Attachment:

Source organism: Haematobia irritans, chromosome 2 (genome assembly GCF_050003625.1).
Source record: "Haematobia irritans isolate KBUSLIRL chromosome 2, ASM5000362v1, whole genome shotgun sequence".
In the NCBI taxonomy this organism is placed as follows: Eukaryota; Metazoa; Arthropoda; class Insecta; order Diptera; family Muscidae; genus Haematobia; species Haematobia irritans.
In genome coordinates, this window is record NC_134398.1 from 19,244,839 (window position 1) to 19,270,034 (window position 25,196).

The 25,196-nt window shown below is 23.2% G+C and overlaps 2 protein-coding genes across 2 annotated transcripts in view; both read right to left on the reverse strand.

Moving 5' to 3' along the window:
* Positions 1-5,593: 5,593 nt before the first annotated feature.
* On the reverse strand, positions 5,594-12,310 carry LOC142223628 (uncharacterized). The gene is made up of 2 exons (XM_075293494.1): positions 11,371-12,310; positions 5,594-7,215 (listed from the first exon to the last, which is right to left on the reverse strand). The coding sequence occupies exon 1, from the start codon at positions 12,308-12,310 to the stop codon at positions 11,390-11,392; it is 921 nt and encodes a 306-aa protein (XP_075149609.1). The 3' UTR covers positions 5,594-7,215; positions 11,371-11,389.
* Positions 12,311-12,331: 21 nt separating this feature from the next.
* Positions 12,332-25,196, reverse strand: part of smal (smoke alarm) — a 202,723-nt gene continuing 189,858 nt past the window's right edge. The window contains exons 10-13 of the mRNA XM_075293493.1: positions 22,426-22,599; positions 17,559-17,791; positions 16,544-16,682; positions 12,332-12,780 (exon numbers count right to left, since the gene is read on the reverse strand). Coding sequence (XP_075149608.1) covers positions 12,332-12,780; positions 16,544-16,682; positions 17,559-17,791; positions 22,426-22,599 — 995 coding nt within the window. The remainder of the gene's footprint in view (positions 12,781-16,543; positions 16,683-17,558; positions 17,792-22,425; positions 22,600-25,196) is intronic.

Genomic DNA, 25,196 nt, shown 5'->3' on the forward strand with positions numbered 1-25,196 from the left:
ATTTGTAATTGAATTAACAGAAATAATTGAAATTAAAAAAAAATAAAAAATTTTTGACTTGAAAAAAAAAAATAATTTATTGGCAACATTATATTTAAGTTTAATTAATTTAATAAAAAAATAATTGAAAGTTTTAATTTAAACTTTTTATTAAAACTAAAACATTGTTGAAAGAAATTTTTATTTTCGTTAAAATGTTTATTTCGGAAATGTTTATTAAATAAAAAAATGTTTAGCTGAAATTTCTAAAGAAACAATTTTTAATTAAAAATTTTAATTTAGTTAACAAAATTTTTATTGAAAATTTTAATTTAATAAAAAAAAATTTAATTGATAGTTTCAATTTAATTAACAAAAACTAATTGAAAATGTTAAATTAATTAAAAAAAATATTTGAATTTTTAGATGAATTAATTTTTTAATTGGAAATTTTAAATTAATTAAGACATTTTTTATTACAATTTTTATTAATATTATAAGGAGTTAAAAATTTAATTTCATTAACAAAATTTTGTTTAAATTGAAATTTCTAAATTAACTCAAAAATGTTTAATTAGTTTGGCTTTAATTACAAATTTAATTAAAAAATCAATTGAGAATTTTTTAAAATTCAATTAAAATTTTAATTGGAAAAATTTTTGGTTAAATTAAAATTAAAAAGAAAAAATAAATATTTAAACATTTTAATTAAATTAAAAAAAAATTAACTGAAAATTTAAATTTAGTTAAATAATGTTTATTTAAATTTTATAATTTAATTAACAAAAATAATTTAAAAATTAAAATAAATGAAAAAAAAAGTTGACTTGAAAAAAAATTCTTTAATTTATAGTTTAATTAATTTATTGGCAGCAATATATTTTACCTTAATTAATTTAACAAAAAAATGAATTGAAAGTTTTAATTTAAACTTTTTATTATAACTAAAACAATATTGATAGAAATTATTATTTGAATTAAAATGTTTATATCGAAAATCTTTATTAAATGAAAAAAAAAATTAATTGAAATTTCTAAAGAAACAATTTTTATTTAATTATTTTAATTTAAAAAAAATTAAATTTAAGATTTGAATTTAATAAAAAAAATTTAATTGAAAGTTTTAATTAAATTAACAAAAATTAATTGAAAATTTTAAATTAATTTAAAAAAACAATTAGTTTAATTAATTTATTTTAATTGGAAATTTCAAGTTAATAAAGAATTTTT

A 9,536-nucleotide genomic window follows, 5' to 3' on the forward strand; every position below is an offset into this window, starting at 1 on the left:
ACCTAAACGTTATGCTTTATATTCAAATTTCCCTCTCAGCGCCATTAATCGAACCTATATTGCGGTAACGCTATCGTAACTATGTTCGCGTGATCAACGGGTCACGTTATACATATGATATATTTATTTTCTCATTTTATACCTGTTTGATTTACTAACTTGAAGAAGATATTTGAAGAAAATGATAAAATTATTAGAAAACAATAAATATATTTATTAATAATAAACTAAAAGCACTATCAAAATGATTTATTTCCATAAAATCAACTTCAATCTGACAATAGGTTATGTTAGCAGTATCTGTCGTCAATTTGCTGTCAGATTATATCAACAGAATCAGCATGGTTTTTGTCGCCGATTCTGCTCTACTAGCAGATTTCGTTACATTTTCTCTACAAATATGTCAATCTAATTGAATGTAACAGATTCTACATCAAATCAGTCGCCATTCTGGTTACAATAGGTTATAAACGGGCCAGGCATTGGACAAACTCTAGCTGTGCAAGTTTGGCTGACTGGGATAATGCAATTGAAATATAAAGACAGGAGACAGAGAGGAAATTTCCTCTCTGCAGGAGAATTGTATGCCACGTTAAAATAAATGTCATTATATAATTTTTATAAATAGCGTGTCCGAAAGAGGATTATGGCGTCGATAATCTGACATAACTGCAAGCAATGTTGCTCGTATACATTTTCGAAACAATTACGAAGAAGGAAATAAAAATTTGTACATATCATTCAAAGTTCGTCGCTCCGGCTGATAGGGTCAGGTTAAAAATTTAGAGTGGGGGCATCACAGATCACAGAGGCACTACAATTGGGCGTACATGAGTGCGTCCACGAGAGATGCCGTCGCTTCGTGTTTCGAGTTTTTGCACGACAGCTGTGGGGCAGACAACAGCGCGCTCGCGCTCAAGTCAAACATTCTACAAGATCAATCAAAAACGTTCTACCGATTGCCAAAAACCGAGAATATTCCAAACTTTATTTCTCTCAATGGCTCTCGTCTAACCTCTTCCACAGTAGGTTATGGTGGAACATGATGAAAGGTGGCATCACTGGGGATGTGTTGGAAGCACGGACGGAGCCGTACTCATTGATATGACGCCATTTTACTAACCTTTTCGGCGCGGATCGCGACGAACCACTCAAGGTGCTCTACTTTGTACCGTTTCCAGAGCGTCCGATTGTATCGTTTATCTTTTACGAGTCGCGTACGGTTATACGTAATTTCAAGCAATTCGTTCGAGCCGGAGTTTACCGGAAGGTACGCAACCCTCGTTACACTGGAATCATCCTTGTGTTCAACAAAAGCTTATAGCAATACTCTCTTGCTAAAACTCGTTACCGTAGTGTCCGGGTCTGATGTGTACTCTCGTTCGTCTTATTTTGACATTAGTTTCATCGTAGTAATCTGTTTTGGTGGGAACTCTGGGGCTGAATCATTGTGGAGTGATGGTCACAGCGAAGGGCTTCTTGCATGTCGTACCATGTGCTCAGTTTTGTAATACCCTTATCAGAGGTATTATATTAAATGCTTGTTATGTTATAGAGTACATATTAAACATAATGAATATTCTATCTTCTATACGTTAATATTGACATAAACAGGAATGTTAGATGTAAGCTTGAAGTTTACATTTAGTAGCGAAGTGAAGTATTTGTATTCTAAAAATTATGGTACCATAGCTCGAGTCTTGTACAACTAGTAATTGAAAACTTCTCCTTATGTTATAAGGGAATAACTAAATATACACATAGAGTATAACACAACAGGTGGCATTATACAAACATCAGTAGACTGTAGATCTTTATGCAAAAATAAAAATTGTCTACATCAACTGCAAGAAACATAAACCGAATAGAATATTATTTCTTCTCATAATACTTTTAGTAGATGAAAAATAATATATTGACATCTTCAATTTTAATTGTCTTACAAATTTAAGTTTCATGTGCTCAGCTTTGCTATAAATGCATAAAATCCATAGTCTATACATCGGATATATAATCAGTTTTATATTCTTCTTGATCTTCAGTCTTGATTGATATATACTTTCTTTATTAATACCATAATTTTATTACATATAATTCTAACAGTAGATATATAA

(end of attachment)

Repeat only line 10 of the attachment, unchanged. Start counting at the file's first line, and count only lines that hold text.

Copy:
* Positions 12,332-25,196, reverse strand: part of smal (smoke alarm) — a 202,723-nt gene continuing 189,858 nt past the window's right edge. The window contains exons 10-13 of the mRNA XM_075293493.1: positions 22,426-22,599; positions 17,559-17,791; positions 16,544-16,682; positions 12,332-12,780 (exon numbers count right to left, since the gene is read on the reverse strand). Coding sequence (XP_075149608.1) covers positions 12,332-12,780; positions 16,544-16,682; positions 17,559-17,791; positions 22,426-22,599 — 995 coding nt within the window. The remainder of the gene's footprint in view (positions 12,781-16,543; positions 16,683-17,558; positions 17,792-22,425; positions 22,600-25,196) is intronic.